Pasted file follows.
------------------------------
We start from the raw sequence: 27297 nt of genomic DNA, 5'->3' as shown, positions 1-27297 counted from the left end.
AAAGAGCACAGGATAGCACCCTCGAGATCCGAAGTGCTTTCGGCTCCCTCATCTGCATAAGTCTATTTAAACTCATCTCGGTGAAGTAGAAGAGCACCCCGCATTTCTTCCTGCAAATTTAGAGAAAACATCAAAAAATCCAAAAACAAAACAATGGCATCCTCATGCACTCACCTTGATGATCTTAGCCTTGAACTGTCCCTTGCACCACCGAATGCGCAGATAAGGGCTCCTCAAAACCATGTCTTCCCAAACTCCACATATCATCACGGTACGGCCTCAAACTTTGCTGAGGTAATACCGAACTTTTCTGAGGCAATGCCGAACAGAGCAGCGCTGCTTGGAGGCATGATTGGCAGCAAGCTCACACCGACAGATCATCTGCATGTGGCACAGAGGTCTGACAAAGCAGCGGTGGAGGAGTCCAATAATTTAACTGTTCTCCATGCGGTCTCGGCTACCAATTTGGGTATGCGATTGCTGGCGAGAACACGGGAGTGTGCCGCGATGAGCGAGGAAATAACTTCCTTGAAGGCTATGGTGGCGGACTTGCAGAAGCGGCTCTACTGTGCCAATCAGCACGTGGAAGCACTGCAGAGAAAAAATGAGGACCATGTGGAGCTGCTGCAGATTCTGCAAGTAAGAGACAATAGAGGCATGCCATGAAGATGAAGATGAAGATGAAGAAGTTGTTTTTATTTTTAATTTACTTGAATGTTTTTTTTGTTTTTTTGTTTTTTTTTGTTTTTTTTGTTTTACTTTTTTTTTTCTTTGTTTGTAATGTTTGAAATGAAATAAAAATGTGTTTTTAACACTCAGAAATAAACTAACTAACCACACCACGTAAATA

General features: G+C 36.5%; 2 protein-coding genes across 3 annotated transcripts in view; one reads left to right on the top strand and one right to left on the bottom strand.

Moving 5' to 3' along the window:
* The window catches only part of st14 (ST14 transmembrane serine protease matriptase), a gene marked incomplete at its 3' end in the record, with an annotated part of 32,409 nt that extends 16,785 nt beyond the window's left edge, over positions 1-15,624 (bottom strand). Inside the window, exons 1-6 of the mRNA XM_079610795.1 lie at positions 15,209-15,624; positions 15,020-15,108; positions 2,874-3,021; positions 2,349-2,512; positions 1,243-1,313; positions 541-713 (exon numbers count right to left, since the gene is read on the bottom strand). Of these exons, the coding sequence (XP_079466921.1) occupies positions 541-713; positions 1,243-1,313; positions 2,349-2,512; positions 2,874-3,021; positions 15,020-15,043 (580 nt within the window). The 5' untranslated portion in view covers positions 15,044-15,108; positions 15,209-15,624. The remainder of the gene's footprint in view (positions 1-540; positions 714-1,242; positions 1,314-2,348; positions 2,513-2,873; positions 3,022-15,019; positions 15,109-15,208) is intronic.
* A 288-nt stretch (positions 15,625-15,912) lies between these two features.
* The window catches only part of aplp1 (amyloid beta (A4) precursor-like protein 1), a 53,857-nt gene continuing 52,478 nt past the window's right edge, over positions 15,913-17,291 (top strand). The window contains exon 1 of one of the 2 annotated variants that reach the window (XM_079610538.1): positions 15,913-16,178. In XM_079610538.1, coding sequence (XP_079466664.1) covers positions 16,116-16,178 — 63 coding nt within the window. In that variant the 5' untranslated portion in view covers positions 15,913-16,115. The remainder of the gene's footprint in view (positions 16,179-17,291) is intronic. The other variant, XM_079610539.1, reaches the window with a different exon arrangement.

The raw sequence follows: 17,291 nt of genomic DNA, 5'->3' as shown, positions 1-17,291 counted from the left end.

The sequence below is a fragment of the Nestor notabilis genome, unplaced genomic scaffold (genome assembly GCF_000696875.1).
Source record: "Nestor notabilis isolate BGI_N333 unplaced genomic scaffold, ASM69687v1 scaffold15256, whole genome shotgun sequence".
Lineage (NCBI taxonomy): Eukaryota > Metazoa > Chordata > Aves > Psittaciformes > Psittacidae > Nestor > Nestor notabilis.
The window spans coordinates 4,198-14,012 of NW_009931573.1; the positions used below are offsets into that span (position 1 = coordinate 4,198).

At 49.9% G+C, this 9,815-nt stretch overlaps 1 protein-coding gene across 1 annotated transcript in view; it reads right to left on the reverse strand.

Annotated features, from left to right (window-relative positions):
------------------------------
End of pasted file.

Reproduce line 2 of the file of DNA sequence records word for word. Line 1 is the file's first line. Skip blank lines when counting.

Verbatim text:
AAAGAGCACAGGATAGCACCCTCGAGATCCGAAGTGCTTTCGGCTCCCTCATCTGCATAAGTCTATTTAAACTCATCTCGGTGAAGTAGAAGAGCACCCCGCATTTCTTCCTGCAAATTTAGAGAAAACATCAAAAAATCCAAAAACAAAACAATGGCATCCTCATGCACTCACCTTGATGATCTTAGCCTTGAACTGTCCCTTGCACCACCGAATGCGCAGATAAGGGCTCCTCAAAACCATGTCTTCCCAAACTCCACATATCATCACGGTACGGCCTCAAACTTTGCTGAGGTAATACCGAACTTTTCTGAGGCAATGCCGAACAGAGCAGCGCTGCTTGGAGGCATGATTGGCAGCAAGCTCACACCGACAGATCATCTGCATGTGGCACAGAGGTCTGACAAAGCAGCGGTGGAGGAGTCCAATAATTTAACTGTTCTCCATGCGGTCTCGGCTACCAATTTGGGTATGCGATTGCTGGCGAGAACACGGGAGTGTGCCGCGATGAGCGAGGAAATAACTTCCTTGAAGGCTATGGTGGCGGACTTGCAGAAGCGGCTCTACTGTGCCAATCAGCACGTGGAAGCACTGCAGAGAAAAAATGAGGACCATGTGGAGCTGCTGCAGATTCTGCAAGTAAGAGACAATAGAGGCATGCCATGAAGATGAAGATGAAGATGAAGAAGTTGTTTTTATTTTTAATTTACTTGAATGTTTTTTTTGTTTTTTTGTTTTTTTTTGTTTTTTTTGTTTTACTTTTTTTTTTCTTTGTTTGTAATGTTTGAAATGAAATAAAAATGTGTTTTTAACACTCAGAAATAAACTAACTAACCACACCACGTAAATA